Homeowners urged not to save ECB cut
PEOPLE who have tracker mortgages were advised yesterday to use the reduction in their monthly costs to overpay their home loans instead of pocketing the gain.
Around 400,000 tracker holders will see their repayments come down by around €15 a month for every €100,000 of their mortgage after the European Central Bank lowered its key rate last Thursday.
But mortgage experts said there would be huge gains for those who maintained payments at the same level, if they could afford it.
This effective overpayment would mean paying less interest over the course of the mortgage.
The advice came as lenders, including EBS and KBC Bank, said they had not yet decided whether to pass on last week's ECB cut.
Around 250,000 people are on variable rates, which are now up to €400 a month more expensive than trackers for the same sized mortgage.
Michael Dowling of the Independent Mortgage Brokers' Federation said people lucky enough to have a tracker should use the third ECB rate cut in eight months to overpay their mortgage, as long as they could afford to do so.
Tracker holders should specifically tell the bank to keep the payments at the same level. Banks will not advise people to do this, as it means they will lose out.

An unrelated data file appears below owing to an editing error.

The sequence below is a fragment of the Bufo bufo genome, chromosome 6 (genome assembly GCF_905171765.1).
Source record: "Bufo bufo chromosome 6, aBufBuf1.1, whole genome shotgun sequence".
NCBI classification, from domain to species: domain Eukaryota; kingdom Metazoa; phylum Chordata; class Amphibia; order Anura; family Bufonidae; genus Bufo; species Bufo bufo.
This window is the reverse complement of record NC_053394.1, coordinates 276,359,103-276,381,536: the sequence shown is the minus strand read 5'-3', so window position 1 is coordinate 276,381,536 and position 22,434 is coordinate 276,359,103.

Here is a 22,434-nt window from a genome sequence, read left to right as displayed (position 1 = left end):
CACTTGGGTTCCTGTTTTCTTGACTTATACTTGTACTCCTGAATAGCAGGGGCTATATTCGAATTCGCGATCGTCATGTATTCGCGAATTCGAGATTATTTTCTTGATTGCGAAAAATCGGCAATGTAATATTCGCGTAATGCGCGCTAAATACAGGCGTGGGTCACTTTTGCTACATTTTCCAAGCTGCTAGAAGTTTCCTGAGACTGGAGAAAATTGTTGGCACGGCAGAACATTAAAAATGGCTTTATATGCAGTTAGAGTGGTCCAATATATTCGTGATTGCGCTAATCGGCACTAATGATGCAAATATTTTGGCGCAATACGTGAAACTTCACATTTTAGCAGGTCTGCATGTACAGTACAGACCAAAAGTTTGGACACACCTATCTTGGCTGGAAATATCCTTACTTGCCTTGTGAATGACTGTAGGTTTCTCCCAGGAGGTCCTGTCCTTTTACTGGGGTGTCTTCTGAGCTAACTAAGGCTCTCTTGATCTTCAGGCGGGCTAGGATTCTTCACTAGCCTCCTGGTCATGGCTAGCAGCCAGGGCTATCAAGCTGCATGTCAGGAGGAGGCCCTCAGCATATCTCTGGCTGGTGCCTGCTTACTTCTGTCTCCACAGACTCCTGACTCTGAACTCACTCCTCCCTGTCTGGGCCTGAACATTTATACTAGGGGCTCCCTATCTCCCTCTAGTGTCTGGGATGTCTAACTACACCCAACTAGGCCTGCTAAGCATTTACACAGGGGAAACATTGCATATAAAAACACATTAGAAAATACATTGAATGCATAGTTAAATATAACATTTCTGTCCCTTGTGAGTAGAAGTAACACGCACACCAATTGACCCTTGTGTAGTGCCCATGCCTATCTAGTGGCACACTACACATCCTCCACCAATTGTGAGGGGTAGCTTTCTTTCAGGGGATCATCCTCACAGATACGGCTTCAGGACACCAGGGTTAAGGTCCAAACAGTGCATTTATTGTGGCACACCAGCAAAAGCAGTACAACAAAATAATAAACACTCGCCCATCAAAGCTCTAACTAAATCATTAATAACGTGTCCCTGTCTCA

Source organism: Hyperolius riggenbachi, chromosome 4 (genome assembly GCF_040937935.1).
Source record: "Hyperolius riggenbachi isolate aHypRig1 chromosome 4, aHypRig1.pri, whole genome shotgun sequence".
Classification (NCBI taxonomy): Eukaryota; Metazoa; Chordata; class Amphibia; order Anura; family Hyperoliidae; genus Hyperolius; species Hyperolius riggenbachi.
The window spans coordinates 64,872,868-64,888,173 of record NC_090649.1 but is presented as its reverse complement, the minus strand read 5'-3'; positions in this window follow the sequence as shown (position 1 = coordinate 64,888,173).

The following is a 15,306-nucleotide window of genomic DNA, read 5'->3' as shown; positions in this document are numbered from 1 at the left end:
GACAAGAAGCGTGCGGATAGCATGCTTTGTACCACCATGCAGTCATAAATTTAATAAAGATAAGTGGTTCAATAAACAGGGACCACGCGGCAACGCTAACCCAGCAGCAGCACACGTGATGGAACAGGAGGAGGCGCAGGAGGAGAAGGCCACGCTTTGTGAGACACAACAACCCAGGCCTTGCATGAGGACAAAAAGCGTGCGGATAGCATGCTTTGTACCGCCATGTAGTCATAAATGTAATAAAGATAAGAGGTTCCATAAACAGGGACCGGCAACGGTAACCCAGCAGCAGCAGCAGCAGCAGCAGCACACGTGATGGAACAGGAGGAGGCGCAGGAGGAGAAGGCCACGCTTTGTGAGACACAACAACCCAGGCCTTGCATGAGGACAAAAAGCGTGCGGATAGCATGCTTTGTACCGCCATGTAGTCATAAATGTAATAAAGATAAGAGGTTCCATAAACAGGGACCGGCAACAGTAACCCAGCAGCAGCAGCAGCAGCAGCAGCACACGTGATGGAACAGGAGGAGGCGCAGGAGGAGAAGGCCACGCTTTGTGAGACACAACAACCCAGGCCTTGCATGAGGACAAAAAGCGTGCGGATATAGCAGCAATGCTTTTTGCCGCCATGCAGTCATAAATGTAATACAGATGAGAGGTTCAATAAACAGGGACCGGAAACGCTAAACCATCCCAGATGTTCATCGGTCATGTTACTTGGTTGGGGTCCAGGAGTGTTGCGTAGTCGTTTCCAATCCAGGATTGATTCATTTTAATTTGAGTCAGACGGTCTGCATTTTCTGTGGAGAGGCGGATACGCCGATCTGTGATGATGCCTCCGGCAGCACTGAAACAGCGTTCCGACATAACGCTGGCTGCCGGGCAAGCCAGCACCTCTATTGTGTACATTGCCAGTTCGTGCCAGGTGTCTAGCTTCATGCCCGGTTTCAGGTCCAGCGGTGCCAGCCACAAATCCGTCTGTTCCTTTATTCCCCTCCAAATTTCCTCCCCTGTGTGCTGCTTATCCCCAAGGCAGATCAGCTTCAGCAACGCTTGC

Someone who overpays €50 a month on a 30-year mortgage, on a tracker rate of 3.75pc, would knock almost five years off the mortgage and save €12,000 in interest payments.
If the overpayment per month was doubled to €100, then more than eight years could be knocked off the mortgage term, and interest savings of €20,000 could be made, Mr Dowling calculated.
He said there was likely to be another cut in European interest rates before the end of the summer.
This could mean eurozone interest rates would fall to just 0.5pc, in line with those in the UK and the US.
Meanwhile, EBS refused to say if it would reduce its variable rate. The lender, which has one of the highest variables in the market at 4.33pc, said it was reviewing its rates.
Ulster Bank and Permanent TSB have both lowered their variable charges. Despite the reduction, Ulster Bank still charges the highest rate for its variable mortgages at 4.5pc.
Bank of Ireland and Irish Nationwide -- which is now called Irish Bank Resolution Corporation -- are also considering whether to pass on the latest rate cut.
National Irish Bank, which changes 4.44pc to its variable rate customers, said that its Danish-owed parent Danske Bank does not use the ECB rate to assess its cost of funds. Denmark is not in the eurozone, so it does not react to ECB rate changes.
This is despite the fact that three-quarters of its mortgages in this market are linked to the ECB rate, as they are trackers.